But even as the governor and other state leaders tout Colorado’s plans for “bold climate action,” the state’s oil and gas industry is on an unprecedented hot streak, shattering production records and investing billions in its future. Between 1981 and 2009, Colorado oil production remained relatively steady, averaging a little under 30 million barrels annually. Last year, drillers produced nearly 180 million barrels of crude, a staggering fivefold increase in just the last decade, and production is expected to continue to rise for the foreseeable future, reaching nearly 250 million barrels by 2025.
Colorado Democrats talk openly of the end of coal, which is likely to be largely eliminated from the state’s energy mix within the next decade. But they dance around questions about the future of oil and gas — a much larger, more powerful industry that has long wielded great influence at the State Capitol. Supporters of aggressive climate action worry that by failing to confront the issue directly, policy makers are putting the state at risk for a disruptive, destabilizing energy transition that leaves workers and communities worse off.
“We are absolutely not doing enough to be prepared,” says Deborah McNamara, a campaign coordinator for climate advocacy group 350 Colorado. “We need to start connecting these dots now. We need a transition plan, and everybody needs to be working on this.”
At heart, activists want leaders to answer — or at least begin to ask — a harsh, critical question: After more than a century as a pillar of Colorado’s economy, how does the oil and gas industry end?
Tucked away in a seldom-visited corner of the Denver Federal Center in Lakewood, tens of millions of pounds of rock sit in a barrel-roofed, Cold War-era government warehouse, packed tightly into cardboard boxes and stored in row after row of heavily reinforced shelves. Established in 1974, the U.S. Geological Survey’s Core Research Center houses tens of thousands of rock cores, cylindrical sections of earth extracted from boreholes all over the West. Its repository is open to everyone, but the vast majority of its cores come from oil and gas wells, and most of its visitors are industry geologists who pore over its samples with special tools, looking for secrets in the rock.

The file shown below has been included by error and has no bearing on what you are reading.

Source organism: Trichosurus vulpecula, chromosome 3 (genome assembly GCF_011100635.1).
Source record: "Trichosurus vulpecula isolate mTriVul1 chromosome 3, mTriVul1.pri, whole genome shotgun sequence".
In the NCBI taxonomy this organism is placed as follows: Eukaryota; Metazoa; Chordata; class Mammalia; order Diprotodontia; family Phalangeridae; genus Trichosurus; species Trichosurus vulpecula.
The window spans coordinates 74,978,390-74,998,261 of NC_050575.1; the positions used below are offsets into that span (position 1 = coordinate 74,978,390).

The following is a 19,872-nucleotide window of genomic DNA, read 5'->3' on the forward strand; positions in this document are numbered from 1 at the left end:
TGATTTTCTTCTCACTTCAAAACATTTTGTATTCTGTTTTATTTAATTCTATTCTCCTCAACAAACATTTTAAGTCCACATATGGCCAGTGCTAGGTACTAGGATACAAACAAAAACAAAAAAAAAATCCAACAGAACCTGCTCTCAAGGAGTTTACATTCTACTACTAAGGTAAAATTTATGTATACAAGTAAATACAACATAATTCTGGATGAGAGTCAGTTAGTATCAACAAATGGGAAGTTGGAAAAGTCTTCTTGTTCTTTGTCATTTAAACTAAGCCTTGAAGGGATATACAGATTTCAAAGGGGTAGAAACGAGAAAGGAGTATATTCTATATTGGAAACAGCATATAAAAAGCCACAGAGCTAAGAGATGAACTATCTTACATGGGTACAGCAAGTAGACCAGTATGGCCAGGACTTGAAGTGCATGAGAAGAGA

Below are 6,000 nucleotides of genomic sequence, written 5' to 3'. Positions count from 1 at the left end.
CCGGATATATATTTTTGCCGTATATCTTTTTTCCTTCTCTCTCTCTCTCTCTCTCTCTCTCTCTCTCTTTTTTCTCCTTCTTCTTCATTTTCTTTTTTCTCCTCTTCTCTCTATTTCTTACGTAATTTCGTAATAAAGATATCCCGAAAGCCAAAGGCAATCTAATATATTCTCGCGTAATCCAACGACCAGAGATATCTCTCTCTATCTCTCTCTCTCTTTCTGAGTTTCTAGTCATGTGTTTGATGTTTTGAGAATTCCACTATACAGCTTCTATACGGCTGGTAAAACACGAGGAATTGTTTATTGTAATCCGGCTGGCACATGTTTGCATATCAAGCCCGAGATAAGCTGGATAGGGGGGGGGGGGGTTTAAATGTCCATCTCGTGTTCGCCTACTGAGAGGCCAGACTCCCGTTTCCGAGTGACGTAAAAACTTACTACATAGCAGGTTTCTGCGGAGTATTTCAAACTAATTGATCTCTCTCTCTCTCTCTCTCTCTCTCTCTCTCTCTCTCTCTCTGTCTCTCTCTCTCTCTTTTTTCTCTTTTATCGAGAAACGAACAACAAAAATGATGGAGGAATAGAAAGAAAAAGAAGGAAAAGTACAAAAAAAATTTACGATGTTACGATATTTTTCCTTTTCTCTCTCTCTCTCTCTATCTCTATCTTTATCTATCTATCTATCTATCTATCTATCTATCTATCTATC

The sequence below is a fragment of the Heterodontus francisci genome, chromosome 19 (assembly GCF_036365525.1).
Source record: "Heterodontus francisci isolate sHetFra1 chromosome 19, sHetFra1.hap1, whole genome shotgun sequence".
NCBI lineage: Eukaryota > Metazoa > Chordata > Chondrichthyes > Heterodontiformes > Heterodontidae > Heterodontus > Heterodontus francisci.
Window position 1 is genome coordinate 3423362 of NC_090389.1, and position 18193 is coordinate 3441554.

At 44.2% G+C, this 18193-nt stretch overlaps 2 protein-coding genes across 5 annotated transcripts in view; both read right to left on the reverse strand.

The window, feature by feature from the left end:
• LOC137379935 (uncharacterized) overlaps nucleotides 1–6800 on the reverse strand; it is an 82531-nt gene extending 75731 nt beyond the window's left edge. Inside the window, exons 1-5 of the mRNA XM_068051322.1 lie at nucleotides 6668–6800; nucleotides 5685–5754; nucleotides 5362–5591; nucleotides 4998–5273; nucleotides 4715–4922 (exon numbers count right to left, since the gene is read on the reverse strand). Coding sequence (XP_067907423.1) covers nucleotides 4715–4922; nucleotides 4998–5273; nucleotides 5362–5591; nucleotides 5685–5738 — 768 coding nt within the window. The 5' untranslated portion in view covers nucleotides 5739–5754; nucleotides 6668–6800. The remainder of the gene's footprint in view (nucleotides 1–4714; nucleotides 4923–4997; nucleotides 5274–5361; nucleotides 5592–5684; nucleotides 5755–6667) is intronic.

“We provide open access to industry, federal agencies and anybody in the public who wants to come and look at samples,” says Christopher Skinner, an associate program coordinator with the USGS. “Whatever they do with them is their purview.”
Ninety million years ago, a narrow sea stretched from the Arctic to the Gulf of Mexico, splitting the North American continent in two. Shallow and warm, it teemed with life, from microscopic plankton and algae formations to giant prehistoric sharks and fifty-foot-long mosasaurs. Its western shore was an ever-shifting landscape of river deltas and low-lying floodplains formed by drainage from the still-growing Rocky Mountains. Over thousands of millennia, the sea receded and advanced and receded again across present-day Colorado, sinking layer after layer of sandstone and shale, rich with organic matter, into the Earth’s crust.
Buried there, subjected to extreme heat and pressure for tens of millions of years, this fossilized biomass was first compacted into a substance known as kerogen and then degraded into hydrocarbons like petroleum and natural gas. These vast fossil-fuel deposits slowly migrated through the earth and collected into underground reservoirs, trapped thousands of feet beneath the surface at the base of the Front Range, cradled by a concave layer of rock that geologists today call the Denver Basin.
Fortunes have been won and lost upon this fluke of geology. When crews working for industrialist Isaac Canfield first struck oil at a depth of 1,800 feet on a ranch outside Boulder in 1901, the town set off $1,000 worth of fireworks from the top of the derrick to celebrate. Within weeks, claims were being staked from Erie to Fort Lupton, kick-starting Colorado’s oil age in earnest. Drillers pumped fewer than 10,000 barrels of crude from the Denver Basin in 1902, all of it from a young, shallow formation called the Pierre Shale. Today, after more than a century of exploration and development, the basin produces roughly 170 million barrels a year — 95 percent of the state’s total — from a mile-deep cluster of fossil-rich deposits with names like the Codell Sandstone, the Niobrara Chalk, the Cretaceous D and the Muddy J.